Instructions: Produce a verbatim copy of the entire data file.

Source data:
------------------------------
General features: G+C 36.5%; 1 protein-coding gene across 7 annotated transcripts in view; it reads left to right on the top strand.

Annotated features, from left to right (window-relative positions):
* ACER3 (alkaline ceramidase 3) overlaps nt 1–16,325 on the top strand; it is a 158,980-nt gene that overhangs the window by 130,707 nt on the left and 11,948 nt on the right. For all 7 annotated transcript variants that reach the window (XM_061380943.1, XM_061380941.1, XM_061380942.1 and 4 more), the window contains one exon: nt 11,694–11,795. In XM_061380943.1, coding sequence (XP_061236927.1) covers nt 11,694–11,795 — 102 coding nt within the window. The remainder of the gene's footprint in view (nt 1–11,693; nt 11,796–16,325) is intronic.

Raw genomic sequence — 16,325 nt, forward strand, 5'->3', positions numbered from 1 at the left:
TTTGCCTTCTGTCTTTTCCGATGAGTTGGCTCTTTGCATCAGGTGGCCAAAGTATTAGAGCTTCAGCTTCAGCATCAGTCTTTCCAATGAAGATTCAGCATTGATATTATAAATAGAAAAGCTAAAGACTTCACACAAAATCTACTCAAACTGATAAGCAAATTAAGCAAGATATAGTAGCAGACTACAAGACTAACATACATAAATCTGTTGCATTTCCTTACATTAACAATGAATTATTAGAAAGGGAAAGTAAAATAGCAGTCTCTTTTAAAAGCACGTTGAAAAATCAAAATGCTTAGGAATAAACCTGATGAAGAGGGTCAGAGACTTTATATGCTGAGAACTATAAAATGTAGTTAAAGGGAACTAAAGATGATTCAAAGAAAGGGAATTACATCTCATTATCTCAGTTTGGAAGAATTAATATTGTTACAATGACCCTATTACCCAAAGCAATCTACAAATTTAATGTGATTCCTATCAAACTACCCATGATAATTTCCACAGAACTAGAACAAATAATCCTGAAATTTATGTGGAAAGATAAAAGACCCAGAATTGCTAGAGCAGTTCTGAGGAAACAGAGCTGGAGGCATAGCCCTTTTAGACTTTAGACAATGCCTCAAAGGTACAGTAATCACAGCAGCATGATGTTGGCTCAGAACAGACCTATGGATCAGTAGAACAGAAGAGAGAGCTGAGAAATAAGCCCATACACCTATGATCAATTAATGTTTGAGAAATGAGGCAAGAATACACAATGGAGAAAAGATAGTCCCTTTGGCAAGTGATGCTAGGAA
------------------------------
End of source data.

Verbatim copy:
General features: G+C 36.5%; 1 protein-coding gene across 7 annotated transcripts in view; it reads left to right on the top strand.

Annotated features, from left to right (window-relative positions):
* ACER3 (alkaline ceramidase 3) overlaps nt 1–16,325 on the top strand; it is a 158,980-nt gene that overhangs the window by 130,707 nt on the left and 11,948 nt on the right. For all 7 annotated transcript variants that reach the window (XM_061380943.1, XM_061380941.1, XM_061380942.1 and 4 more), the window contains one exon: nt 11,694–11,795. In XM_061380943.1, coding sequence (XP_061236927.1) covers nt 11,694–11,795 — 102 coding nt within the window. The remainder of the gene's footprint in view (nt 1–11,693; nt 11,796–16,325) is intronic.

Raw genomic sequence — 16,325 nt, forward strand, 5'->3', positions numbered from 1 at the left:
TTTGCCTTCTGTCTTTTCCGATGAGTTGGCTCTTTGCATCAGGTGGCCAAAGTATTAGAGCTTCAGCTTCAGCATCAGTCTTTCCAATGAAGATTCAGCATTGATATTATAAATAGAAAAGCTAAAGACTTCACACAAAATCTACTCAAACTGATAAGCAAATTAAGCAAGATATAGTAGCAGACTACAAGACTAACATACATAAATCTGTTGCATTTCCTTACATTAACAATGAATTATTAGAAAGGGAAAGTAAAATAGCAGTCTCTTTTAAAAGCACGTTGAAAAATCAAAATGCTTAGGAATAAACCTGATGAAGAGGGTCAGAGACTTTATATGCTGAGAACTATAAAATGTAGTTAAAGGGAACTAAAGATGATTCAAAGAAAGGGAATTACATCTCATTATCTCAGTTTGGAAGAATTAATATTGTTACAATGACCCTATTACCCAAAGCAATCTACAAATTTAATGTGATTCCTATCAAACTACCCATGATAATTTCCACAGAACTAGAACAAATAATCCTGAAATTTATGTGGAAAGATAAAAGACCCAGAATTGCTAGAGCAGTTCTGAGGAAACAGAGCTGGAGGCATAGCCCTTTTAGACTTTAGACAATGCCTCAAAGGTACAGTAATCACAGCAGCATGATGTTGGCTCAGAACAGACCTATGGATCAGTAGAACAGAAGAGAGAGCTGAGAAATAAGCCCATACACCTATGATCAATTAATGTTTGAGAAATGAGGCAAGAATACACAATGGAGAAAAGATAGTCCCTTTGGCAAGTGATGCTAGGAA